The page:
Due to overwhelming popular demand—well, one person asked. I am easily overwhelmed—above is a photo of me wearing my Akubra hat. It was taken in Lisbon, Portugal, in 2001. Neither the hat nor I have changed since then. At least the hat hasn’t.
I am reading an interesting and well written book: SIX FRIGATES: THE EPIC HISTORY OF THE FOUNDING OF THE U.S. NAVY by Ian W. Toll. This is not the navy of the revolution, which, with the exception of John Paul Jones, was all but annihilated, but the true founding of the navy in the 1790s after we became an independent nation. I am learning a great deal about that part of our history and of shipbuilding.
At the time of course the British Navy ruled the waves and the world. Basically they used three classes of ships: ships of the line which carried at least 74 guns and were the equivalent of battleships; frigates, which were smaller, lighter, faster, and usually carried between 28-38 guns; and a class of still smaller and generally faster, non rated sloops and brigs.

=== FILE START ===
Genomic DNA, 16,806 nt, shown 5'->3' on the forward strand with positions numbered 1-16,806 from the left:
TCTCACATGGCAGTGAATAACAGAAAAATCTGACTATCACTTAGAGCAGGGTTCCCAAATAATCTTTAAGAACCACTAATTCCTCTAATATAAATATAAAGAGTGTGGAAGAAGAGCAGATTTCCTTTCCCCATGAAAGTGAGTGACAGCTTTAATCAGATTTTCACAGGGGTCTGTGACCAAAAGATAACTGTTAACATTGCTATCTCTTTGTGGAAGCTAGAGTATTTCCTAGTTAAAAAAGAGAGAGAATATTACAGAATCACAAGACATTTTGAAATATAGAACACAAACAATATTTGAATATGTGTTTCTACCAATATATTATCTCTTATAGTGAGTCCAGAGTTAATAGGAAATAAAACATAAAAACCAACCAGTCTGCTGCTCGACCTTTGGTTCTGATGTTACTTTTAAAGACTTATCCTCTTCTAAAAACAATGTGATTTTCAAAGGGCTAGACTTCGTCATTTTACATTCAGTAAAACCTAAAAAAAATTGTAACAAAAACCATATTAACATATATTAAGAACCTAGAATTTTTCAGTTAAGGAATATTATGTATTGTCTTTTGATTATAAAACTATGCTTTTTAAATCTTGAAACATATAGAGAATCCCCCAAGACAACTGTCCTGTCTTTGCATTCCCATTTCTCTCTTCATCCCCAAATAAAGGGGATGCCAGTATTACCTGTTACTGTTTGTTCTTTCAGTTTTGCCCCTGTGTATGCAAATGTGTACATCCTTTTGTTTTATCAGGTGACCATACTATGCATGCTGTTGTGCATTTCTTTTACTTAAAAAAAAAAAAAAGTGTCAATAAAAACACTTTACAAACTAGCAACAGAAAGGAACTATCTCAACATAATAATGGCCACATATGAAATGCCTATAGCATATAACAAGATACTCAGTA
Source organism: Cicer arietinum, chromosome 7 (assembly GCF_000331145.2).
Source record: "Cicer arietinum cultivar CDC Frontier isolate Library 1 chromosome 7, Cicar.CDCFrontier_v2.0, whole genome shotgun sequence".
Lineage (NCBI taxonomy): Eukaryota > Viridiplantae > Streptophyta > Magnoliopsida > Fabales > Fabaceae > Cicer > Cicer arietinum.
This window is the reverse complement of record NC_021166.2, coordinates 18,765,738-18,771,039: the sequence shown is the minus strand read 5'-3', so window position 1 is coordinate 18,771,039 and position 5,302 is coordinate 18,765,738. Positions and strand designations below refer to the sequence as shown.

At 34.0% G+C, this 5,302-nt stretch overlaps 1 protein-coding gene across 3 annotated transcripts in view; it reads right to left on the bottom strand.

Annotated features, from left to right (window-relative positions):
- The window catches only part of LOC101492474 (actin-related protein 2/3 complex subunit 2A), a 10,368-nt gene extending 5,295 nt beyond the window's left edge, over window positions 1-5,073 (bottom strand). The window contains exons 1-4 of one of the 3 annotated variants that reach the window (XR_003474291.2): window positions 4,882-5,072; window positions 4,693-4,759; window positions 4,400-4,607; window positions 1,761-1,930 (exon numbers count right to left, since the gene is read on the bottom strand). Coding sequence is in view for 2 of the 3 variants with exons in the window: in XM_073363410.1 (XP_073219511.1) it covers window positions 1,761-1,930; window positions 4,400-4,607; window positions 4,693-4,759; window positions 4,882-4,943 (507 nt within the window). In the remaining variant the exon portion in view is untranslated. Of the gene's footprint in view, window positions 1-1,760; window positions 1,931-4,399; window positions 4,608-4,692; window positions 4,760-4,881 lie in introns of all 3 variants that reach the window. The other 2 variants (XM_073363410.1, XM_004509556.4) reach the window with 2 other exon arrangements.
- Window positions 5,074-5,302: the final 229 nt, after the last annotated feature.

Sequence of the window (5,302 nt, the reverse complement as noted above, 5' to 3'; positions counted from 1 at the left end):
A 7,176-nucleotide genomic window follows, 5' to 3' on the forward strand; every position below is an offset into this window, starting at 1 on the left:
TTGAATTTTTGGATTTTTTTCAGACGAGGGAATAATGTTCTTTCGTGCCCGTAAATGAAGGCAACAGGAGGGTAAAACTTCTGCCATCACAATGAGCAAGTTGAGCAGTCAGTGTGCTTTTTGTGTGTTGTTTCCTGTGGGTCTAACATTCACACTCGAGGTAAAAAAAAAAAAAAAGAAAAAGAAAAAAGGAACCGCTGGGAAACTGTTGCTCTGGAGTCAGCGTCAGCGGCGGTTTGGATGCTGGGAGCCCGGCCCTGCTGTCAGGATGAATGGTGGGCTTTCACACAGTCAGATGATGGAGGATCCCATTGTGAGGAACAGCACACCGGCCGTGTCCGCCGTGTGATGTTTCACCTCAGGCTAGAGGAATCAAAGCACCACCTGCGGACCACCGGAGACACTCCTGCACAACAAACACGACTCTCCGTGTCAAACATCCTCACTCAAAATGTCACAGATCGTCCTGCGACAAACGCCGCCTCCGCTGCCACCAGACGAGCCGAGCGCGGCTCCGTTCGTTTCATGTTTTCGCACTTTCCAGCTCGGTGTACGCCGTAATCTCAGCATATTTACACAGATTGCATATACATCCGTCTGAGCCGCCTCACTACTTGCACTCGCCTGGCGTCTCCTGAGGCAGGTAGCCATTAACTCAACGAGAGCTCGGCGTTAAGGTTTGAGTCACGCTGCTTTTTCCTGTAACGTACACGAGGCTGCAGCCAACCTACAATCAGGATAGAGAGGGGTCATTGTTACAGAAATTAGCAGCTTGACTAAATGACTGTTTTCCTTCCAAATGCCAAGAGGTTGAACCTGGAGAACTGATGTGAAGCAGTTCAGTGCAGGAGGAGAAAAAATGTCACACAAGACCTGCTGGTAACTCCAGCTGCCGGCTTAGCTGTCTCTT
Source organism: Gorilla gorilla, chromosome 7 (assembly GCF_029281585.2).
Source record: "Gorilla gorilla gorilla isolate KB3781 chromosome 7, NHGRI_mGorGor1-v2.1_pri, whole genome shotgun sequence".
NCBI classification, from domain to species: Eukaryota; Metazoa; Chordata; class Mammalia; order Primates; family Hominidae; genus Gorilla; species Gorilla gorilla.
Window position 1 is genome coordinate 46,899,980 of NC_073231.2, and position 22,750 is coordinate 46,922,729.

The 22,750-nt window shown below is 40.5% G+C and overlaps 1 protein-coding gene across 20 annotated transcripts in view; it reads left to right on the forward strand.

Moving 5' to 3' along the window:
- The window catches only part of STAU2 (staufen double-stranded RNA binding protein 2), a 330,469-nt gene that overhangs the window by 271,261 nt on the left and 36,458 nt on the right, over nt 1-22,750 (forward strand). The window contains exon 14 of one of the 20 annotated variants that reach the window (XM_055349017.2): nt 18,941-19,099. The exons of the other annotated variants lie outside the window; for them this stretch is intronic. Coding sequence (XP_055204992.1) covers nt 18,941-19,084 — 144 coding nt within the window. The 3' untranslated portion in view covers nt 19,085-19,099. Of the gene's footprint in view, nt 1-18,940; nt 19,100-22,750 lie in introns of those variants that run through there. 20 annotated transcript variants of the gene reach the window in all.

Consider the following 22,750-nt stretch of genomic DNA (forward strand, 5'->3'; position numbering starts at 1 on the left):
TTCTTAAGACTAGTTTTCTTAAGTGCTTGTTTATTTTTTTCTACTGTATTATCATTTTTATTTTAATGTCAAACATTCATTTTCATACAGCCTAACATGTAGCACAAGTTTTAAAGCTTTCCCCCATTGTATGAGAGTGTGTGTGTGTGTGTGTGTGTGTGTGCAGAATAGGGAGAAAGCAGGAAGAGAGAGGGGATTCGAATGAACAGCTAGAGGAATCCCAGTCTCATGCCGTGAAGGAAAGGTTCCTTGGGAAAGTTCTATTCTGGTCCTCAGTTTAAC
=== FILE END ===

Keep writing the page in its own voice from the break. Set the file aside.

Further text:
A Philadelphia shipbuilder, Joshua Humphreys, who was put in charge of the building of the first American frigates, came up with the brilliant idea of building exceptionally large, heavily armed and fast sailing frigates, which could out gun any existing European frigate and out sail any ship of the line and thus not have to face overwhelming fire power. Naturally as with any original idea there was opposition, but Humphreys had his way, resulting in among others the USS CONSTITUTION.
Essential to the construction of the ships were the trees just outside my windows. I continually admire their beauty, tenacity, and obvious strength, but after reading the following paen to them yesterday in SIX FRIGATES, I admire them even more.
In reading SIX FRIGATES I found myself wondering how Philadelphia more than a hundred difficult miles from the open ocean became a major seaport. So I googled and found this, which is well worth reading, especially the section ‘Women At Sea.’